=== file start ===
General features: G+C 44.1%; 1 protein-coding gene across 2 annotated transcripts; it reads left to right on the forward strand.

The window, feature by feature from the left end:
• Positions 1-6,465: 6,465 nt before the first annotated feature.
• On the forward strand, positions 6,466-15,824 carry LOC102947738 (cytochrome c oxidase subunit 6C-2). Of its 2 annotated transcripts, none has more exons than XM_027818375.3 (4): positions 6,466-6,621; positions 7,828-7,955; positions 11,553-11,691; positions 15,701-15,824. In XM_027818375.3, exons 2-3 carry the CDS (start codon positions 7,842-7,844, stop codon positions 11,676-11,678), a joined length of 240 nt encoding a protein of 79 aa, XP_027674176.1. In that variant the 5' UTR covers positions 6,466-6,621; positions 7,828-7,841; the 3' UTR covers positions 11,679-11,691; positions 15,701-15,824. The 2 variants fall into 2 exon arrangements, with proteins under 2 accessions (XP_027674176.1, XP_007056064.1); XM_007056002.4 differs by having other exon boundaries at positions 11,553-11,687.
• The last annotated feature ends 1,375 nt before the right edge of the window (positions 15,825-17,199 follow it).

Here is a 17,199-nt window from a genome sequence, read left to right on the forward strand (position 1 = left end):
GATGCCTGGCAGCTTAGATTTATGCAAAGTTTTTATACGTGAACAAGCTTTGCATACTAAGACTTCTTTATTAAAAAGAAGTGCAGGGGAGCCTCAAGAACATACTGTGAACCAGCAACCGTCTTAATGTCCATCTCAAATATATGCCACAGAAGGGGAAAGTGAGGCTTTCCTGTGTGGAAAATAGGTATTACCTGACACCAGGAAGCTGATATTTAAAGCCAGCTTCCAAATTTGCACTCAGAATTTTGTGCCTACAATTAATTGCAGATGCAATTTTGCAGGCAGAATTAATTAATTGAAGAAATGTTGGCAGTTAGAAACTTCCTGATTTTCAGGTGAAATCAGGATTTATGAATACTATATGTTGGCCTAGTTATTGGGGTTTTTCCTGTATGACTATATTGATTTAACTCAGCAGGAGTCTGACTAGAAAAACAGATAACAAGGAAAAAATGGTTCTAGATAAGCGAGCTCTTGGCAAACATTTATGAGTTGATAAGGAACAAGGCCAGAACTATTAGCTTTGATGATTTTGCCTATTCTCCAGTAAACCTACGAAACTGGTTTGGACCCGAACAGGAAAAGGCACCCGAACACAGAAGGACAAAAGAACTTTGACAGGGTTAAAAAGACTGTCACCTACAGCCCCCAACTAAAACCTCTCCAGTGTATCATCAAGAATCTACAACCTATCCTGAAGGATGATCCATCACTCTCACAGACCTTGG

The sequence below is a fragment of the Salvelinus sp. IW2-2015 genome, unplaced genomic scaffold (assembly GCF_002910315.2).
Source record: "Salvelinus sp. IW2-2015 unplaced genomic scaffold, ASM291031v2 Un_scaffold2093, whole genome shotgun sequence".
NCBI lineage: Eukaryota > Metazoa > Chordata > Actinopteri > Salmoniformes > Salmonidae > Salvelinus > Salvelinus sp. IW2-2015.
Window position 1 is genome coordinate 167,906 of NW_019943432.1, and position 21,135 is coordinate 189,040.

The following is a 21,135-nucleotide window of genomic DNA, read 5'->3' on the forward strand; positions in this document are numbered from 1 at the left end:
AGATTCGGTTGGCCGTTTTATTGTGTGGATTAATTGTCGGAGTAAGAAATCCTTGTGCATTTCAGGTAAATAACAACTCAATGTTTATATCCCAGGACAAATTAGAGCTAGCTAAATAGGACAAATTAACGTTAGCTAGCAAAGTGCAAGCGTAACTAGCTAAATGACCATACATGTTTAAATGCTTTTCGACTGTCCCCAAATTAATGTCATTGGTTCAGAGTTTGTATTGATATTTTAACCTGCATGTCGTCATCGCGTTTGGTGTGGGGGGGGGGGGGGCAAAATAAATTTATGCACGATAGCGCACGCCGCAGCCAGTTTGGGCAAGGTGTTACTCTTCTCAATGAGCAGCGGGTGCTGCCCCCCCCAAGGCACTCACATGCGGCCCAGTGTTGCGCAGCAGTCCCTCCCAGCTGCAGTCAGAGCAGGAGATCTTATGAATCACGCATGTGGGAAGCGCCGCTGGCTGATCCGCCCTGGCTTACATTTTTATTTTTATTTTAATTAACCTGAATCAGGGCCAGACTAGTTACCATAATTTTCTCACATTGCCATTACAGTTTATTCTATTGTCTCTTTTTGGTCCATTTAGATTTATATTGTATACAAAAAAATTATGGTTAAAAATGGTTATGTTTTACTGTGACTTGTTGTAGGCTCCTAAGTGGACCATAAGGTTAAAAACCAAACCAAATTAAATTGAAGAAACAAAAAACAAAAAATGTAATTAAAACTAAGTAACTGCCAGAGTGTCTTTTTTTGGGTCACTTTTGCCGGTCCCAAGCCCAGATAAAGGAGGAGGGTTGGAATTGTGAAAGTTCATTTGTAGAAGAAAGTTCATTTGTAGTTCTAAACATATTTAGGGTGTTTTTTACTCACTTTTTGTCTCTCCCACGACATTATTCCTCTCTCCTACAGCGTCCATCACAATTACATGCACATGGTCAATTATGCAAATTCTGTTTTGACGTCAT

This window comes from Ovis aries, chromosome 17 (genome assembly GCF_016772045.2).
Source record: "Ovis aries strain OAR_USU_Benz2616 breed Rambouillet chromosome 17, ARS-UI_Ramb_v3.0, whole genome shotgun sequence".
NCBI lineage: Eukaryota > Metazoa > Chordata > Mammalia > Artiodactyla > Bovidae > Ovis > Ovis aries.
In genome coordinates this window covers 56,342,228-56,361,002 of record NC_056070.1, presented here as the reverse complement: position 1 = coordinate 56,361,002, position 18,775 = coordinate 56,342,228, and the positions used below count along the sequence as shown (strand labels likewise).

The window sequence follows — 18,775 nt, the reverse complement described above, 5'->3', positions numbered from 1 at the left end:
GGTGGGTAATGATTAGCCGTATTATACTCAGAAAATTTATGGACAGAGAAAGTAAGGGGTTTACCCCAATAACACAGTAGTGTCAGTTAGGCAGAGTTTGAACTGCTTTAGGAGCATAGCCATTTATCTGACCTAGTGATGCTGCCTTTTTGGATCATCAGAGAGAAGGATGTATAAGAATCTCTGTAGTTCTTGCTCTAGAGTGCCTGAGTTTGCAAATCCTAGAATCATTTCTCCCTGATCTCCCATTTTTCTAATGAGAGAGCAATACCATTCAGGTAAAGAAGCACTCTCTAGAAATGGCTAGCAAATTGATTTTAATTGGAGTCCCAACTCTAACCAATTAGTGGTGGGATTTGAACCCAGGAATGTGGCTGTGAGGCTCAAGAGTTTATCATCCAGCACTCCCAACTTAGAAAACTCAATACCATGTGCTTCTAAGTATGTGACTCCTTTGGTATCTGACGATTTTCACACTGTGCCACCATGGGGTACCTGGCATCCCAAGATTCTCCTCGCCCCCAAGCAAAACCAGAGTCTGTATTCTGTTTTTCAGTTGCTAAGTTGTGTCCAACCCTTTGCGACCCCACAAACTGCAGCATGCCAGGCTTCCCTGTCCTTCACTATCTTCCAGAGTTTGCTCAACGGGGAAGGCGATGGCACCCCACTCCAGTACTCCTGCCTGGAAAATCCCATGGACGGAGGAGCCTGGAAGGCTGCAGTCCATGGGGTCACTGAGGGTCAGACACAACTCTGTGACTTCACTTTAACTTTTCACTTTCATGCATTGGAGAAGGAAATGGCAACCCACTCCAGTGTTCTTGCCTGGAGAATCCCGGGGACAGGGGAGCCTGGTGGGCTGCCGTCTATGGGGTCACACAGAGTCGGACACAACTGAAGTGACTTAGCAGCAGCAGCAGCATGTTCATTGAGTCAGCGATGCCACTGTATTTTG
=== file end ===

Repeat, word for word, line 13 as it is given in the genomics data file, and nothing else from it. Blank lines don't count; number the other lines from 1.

AGATTCGGTTGGCCGTTTTATTGTGTGGATTAATTGTCGGAGTAAGAAATCCTTGTGCATTTCAGGTAAATAACAACTCAATGTTTATATCCCAGGACAAATTAGAGCTAGCTAAATAGGACAAATTAACGTTAGCTAGCAAAGTGCAAGCGTAACTAGCTAAATGACCATACATGTTTAAATGCTTTTCGACTGTCCCCAAATTAATGTCATTGGTTCAGAGTTTGTATTGATATTTTAACCTGCATGTCGTCATCGCGTTTGGTGTGGGGGGGGGGGGGGCAAAATAAATTTATGCACGATAGCGCACGCCGCAGCCAGTTTGGGCAAGGTGTTACTCTTCTCAATGAGCAGCGGGTGCTGCCCCCCCCAAGGCACTCACATGCGGCCCAGTGTTGCGCAGCAGTCCCTCCCAGCTGCAGTCAGAGCAGGAGATCTTATGAATCACGCATGTGGGAAGCGCCGCTGGCTGATCCGCCCTGGCTTACATTTTTATTTTTATTTTAATTAACCTGAATCAGGGCCAGACTAGTTACCATAATTTTCTCACATTGCCATTACAGTTTATTCTATTGTCTCTTTTTGGTCCATTTAGATTTATATTGTATACAAAAAAATTATGGTTAAAAATGGTTATGTTTTACTGTGACTTGTTGTAGGCTCCTAAGTGGACCATAAGGTTAAAAACCAAACCAAATTAAATTGAAGAAACAAAAAACAAAAAATGTAATTAAAACTAAGTAACTGCCAGAGTGTCTTTTTTTGGGTCACTTTTGCCGGTCCCAAGCCCAGATAAAGGAGGAGGGTTGGAATTGTGAAAGTTCATTTGTAGAAGAAAGTTCATTTGTAGTTCTAAACATATTTAGGGTGTTTTTTACTCACTTTTTGTCTCTCCCACGACATTATTCCTCTCTCCTACAGCGTCCATCACAATTACATGCACATGGTCAATTATGCAAATTCTGTTTTGACGTCAT